was the leader against her and, as commander-in-chief of the 
army, was a formidable antagonist. The Vice-President, Gen- 


eral Rojas, stood high in popular favor; and if the people were 
allowed to vote he would be their choice for the next President. 

Mendoza had threatened to take the mines, to turn the whole 
plant into a government monopoly; and while he was trying to 
make himself President, Alvarez was waiting to proclaim him- 
self Dictator. 

Shortly after the visit to the mines, President Alvarez gave 
a ball in honor of the Langhams; and Alice, when Hope was all 
dressed to go, decided against her going because she was not 
yet " out." Clay, who had begun to think, since the visit to the 
mines, that Alice and he had not much in common particularly 
after she had told him that the work he had done was not worth 
while slipped away from the ball on the pretext of riding back 
to the bungalow for Alice's lost fan, which he found in the 
carriage and sent back to her by Stuart, while he called on 
Hope, whom he saw that evening for the first time in evening 
dress and realized that she was grown up. Hope's pleasure at 
seeing him so unexpectedly was genuine, although she told him 
jestingly that he only came back to see if she were crying. He 
blurted out that he came to tell her he thought she had been 
treated abominably; then they ate the bonbons he had stolen 
for her; and she insisted that he tell her all about the decora- 
tions he wore. He went further and told her of his early life 
and ambitions; and when he left her, he felt that her sympathy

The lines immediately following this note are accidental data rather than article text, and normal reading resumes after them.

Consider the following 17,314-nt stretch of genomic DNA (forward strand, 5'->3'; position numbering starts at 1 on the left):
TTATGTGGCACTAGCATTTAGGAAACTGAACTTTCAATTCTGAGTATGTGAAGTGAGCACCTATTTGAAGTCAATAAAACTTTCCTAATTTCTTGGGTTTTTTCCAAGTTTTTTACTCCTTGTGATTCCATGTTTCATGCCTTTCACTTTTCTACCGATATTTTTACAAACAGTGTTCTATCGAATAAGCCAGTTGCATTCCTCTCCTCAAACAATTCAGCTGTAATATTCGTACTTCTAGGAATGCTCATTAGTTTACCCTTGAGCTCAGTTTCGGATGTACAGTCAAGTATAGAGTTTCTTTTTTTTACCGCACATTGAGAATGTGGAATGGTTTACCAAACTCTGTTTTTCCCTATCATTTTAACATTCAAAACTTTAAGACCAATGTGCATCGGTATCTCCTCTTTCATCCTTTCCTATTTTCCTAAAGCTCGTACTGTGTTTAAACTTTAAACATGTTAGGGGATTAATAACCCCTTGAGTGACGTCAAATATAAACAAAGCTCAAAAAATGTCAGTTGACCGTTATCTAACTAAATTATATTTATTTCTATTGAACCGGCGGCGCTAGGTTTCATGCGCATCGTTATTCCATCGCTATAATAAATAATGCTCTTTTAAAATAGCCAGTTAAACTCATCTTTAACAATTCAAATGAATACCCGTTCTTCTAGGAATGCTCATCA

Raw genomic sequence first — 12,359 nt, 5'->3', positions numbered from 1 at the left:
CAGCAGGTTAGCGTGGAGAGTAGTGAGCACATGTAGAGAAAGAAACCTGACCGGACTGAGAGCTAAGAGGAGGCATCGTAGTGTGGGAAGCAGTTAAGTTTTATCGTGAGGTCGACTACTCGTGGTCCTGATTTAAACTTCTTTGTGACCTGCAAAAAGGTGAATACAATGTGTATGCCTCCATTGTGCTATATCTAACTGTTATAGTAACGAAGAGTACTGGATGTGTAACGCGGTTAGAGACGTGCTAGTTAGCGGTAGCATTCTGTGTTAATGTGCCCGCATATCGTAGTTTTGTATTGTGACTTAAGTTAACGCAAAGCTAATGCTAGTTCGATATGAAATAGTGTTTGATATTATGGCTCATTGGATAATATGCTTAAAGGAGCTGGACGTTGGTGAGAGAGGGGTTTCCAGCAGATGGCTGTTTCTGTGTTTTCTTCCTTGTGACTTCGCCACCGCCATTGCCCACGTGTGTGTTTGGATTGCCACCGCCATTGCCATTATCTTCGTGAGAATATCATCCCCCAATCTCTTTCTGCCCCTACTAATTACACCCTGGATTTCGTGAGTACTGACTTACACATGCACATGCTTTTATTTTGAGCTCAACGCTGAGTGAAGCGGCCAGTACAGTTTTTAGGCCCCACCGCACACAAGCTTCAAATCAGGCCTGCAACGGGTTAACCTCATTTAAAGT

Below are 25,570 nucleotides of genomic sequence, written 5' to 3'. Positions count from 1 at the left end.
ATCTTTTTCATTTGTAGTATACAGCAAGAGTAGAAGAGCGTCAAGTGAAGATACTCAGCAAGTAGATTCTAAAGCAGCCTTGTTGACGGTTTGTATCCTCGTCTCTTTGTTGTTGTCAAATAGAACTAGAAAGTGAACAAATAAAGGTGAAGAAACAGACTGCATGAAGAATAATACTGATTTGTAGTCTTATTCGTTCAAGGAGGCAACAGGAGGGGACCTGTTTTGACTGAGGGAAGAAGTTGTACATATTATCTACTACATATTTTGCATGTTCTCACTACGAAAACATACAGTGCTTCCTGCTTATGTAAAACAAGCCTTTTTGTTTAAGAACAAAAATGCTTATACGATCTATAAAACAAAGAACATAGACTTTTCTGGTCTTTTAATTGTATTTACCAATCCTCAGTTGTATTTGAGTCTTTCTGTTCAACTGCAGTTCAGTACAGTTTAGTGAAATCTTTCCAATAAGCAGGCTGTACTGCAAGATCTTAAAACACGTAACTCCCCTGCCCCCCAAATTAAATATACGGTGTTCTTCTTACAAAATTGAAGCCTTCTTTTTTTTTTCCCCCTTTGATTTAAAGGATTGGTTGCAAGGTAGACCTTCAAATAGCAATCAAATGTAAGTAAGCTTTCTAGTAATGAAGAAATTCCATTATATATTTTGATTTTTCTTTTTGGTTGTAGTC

with his experiences and work was the sweetest thing that had 
ever come into his lonely life. 

On his return to the ball, Stuart asked him to meet him 
secretly later; and then he found that the revolution was im- 
minent. Placards concerning Stuart and Madame Alvarez 
detrimental to her honor had been pasted up in the street, and 
Stuart's men had been tearing them down. Mendoza' s troops 
were crowding into the city for the annual review, which was 
to take place in a day or two. Alvarez, fearful of the upris- 
ing, had all the drafts and his wife's jewels packed ready for 

Early the next day, Clay, by accident, met a professional 
filibuster whom he had known in some of his past war experi- 
ences and quietly arrested him; and later it was learned from 
him where he had hidden the arms he had brought into the 


country for Mendoza, who ordered Clay's miners to appear in 
the review, and said if Clay refused he would fetch them. 

Clay had been waiting for this. With the knowledge of 
where the hidden firearms were, they took a force of his men, 
found them, loaded them on the waiting cars that MacWilliams 
had run down to the place of concealment, and had them in the 
mines before midnight, much to the rage of Mendoza's men, 
who arrived only to find the men who were left in charge gagged 
and the firearms gone. 

The review was a brilliant sight. Madame Alvarez spied 
Hope, who had stolen away to see the excitement, and Clay, 
who, she knew by what he had said, cared for her. She was 
made to come close to Madame Alvarez. 

There in full view, amid his own army troopers, Mendoza